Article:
Sleep issues may be more prevalent in children who have asthma and who also have exposure to secondhand smoke (SHS), according to new journal research.
Sleep issues may be more prevalent in children who have asthma and who also have exposure to secondhand smoke (SHS), according to research published January 18, 2010, online in Pediatrics.
The study, led by Kimberly Yolton, PhD, of the Cincinnati Children's Hospital Medical Center, reviewed data from 219 children, aged 6 to 12 years, with diagnosed asthma that was recently treated. To meet the study criteria, all children were exposed to SHS from at least 5 cigarettes at home daily. Cotinine levels were assessed, and the children's caregivers were asked to complete the Children's Sleep Habits Questionnaire.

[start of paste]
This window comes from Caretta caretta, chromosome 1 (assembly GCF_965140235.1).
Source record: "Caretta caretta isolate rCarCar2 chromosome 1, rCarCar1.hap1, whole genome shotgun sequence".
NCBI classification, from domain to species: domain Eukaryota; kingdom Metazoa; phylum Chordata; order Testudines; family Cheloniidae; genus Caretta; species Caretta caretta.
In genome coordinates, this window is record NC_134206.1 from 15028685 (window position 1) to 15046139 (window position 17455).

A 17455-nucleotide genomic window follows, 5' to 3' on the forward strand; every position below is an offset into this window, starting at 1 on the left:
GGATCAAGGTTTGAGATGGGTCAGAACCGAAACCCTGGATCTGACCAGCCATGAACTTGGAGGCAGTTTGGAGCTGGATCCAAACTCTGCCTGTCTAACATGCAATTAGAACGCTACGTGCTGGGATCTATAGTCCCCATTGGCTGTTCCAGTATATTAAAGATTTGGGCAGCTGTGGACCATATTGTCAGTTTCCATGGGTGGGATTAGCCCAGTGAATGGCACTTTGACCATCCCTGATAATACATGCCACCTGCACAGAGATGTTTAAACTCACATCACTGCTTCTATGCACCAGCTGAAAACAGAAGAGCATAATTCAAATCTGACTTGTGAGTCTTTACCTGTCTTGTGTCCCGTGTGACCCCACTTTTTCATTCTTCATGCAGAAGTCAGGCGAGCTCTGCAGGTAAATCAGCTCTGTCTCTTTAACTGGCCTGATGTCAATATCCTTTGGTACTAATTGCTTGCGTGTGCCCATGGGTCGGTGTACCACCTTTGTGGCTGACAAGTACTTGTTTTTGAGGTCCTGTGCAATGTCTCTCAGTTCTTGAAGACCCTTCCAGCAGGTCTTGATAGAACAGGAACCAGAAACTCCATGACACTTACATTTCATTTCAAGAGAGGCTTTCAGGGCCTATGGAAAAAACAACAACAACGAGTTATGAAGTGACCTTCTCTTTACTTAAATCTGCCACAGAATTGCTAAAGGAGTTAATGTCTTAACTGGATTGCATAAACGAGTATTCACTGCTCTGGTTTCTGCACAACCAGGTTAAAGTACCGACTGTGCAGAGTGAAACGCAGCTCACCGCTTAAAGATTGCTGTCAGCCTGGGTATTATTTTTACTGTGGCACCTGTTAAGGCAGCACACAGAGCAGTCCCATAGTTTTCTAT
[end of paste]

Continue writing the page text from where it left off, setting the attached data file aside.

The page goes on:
The researchers found that greater SHS exposure was associated with longer delays to sleep onset, more frequent parasomnias and sleep-disordered breathing, more daytime sleepiness, and more overall sleep disturbance.